• What is the form of it? Does it make me speed up, be more tense, make mistakes? Do I feel as though I am pumped-up with caffeine?
  • Can I let it go? Is it possible for me to shift myself back into the here and now and attend to process? Or am I possessed by it? What resists letting go of end-gaining?
  • How do I experience myself when I am ‘attending to means-whereby’?

We cannot eliminate end-gaining, but we can certainly reduce its strength and duration.

“I always think the best test one can make on oneself is simply, in the middle of an activity, go away, walk away and maybe look out of the window or open the front door and look out. If you mind the interruption, it means you are end-gaining.”

Erika Whittaker 2

By addressing the universal tendency to end-gain, and developing a practical method of directing attention to means-whereby in activity, Alexander’s work has resonances with teachings from East and West, ancient and modern, about latent possibilities in human beings.

1. Teaching Aphorisms: The Alexander Journal No 7, 1972, published by the Society of Teachers of the Alexander Technique. Also published in Articles and Lectures by Mouritz (1995).
2. In correspondence with the author.

© 2013 John S Hunter

Tips4Pupils – Spontaneity

…the thing we are trying to kill in you is what you think is your ‘individuality’ 1

FM Alexander

Whilst visiting a training course some years ago I was asked a question by one of the students. She said that she was walking home through a park, feeling lively and energised after a morning in class,  and saw a group of children playing with a ball. She felt a strong impulse to go and join them and just throw a ball around for a few minutes with some of the neighbourhood kids. But then – remembering that she was training to be an Alexander teacher – she decided that she really ought to inhibit this “inappropriate response” and, instead, attend to her Primary Control. What, she asked me, is the relationship between inhibition and spontaneity? 2 Does the former necessarily block the latter?

I found this question, and the example she gave, intensely interesting.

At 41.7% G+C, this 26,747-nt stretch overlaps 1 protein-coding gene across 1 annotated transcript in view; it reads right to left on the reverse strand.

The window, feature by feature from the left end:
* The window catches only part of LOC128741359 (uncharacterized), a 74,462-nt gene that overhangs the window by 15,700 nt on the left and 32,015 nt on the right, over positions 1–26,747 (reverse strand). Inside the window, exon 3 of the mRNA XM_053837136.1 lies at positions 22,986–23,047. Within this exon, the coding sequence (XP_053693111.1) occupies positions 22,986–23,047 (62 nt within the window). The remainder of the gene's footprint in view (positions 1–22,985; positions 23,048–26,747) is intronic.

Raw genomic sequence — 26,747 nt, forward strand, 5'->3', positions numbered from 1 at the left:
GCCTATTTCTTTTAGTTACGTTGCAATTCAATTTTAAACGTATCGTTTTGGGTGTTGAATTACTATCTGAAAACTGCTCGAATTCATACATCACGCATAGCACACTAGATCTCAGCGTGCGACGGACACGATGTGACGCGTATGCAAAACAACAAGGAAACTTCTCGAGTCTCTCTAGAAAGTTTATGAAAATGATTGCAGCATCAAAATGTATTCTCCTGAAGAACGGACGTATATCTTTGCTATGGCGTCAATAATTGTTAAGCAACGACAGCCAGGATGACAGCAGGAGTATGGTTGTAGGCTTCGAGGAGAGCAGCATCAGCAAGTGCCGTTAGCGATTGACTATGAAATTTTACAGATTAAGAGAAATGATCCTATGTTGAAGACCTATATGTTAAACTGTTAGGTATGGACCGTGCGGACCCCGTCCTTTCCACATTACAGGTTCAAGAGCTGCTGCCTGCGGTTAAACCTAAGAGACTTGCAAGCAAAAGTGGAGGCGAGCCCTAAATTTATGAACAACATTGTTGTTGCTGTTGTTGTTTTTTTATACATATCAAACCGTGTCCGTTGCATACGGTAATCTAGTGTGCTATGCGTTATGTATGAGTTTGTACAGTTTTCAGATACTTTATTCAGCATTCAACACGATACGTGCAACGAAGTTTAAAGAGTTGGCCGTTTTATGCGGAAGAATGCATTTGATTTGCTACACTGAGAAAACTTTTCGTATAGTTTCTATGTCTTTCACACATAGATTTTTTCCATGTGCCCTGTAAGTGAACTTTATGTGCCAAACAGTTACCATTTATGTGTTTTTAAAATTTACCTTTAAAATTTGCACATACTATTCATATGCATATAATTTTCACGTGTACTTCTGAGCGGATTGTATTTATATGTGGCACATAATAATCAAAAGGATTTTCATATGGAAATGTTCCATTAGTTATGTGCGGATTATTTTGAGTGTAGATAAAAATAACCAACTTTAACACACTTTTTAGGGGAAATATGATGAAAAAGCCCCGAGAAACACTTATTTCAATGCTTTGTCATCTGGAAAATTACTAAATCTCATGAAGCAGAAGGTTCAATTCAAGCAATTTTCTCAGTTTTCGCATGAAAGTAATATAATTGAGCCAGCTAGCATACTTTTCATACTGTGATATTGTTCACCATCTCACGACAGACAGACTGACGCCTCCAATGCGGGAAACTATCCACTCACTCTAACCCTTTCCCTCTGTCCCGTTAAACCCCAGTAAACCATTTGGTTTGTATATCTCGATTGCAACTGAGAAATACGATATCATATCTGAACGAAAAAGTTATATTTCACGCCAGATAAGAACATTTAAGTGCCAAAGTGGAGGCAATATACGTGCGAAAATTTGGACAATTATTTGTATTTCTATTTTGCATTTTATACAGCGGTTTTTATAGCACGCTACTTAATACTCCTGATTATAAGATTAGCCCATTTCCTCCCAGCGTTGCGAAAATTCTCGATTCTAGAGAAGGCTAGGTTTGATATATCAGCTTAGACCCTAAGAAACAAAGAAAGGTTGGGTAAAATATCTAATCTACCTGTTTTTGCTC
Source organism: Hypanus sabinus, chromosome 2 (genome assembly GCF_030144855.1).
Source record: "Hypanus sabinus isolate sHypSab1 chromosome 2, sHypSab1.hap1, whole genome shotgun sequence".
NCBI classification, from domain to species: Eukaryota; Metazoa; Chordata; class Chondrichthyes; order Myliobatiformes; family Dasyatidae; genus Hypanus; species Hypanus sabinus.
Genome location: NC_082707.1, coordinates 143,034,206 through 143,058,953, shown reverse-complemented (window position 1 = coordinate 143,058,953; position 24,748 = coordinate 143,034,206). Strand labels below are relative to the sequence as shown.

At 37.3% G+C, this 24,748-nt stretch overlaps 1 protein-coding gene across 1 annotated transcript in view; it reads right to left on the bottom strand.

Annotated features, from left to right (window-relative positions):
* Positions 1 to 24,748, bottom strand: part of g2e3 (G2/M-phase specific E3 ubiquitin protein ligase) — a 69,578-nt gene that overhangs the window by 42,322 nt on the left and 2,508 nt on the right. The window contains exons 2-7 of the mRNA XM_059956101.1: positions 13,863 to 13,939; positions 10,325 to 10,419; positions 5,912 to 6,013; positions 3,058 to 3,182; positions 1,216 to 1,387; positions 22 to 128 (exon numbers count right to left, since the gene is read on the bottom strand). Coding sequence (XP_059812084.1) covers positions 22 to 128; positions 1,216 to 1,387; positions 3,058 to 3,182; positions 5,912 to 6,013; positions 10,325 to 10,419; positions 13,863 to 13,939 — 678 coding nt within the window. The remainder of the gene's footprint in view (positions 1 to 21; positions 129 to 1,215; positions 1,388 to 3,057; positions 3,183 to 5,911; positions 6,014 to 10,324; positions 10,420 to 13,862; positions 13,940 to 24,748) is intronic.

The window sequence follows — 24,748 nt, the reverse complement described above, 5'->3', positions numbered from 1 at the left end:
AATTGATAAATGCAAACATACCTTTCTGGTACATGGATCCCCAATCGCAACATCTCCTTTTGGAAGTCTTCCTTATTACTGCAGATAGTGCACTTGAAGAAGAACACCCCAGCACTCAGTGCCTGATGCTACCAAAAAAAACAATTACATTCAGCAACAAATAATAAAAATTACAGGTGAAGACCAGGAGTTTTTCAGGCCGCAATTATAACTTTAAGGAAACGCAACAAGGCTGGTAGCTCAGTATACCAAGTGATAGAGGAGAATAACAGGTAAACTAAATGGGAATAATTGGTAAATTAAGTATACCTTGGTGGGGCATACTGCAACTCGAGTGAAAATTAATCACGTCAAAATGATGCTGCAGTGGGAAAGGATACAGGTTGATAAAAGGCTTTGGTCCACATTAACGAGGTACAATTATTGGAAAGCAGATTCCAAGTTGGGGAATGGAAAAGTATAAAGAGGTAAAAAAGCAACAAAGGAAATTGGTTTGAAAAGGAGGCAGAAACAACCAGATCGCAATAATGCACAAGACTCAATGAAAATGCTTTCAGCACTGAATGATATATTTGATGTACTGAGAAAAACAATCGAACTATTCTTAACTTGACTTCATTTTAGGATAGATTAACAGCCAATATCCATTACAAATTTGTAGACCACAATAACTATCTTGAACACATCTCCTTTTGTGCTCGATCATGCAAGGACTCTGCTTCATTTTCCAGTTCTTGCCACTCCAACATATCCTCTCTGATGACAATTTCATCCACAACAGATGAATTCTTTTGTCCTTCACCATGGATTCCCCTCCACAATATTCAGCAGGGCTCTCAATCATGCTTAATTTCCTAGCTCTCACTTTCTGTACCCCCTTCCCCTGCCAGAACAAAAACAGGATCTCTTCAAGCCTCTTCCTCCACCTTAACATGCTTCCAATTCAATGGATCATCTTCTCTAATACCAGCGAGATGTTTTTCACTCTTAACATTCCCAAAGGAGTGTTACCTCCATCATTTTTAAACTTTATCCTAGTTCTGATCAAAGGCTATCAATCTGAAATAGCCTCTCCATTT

The way I see it is like this.

We need to differentiate between what might be termed “real spontaneity” and what is actually nothing more than self-indulgence in certain superficial and not always wholesome personality traits. The latter are habits, just as much as pulling the head back while sitting down. They are what Alexander was referring to in the above quote.

Real spontaneity comes from a deeper, more real impulse – which it would be unhelpful and unhealthy to suppress. There is a danger that this suppression can masquerade as inhibition.

However, there is a way in which inhibition and spontaneity can connect.  When an impulse to act is felt, then there can – in some people – be a tendency to block it which is habitual. It is not the impulse which should be inhibited, but the thing that blocks both it and the flow of energy which becomes available to carry it out.

If we try to notice where our impulses come from, we can distinguish between what is reactive “old stuff” endlessly repeating, and what is a fresh, appropriate and “spontaneous” response to a situation.

And sometimes we will be surprised at what we find!

1. Teaching Aphorisms: The Alexander Journal No 7, 1972, published by the Society of Teachers of the Alexander Technique. Also published in Articles and Lectures by Mouritz (1995).
2. From Late Latin spontaneus “willing, of one’s free will,” from Latin (sua) sponte “of one’s own accord, willingly;” (see Online Etymology Dictionary).

© 2013 John S Hunter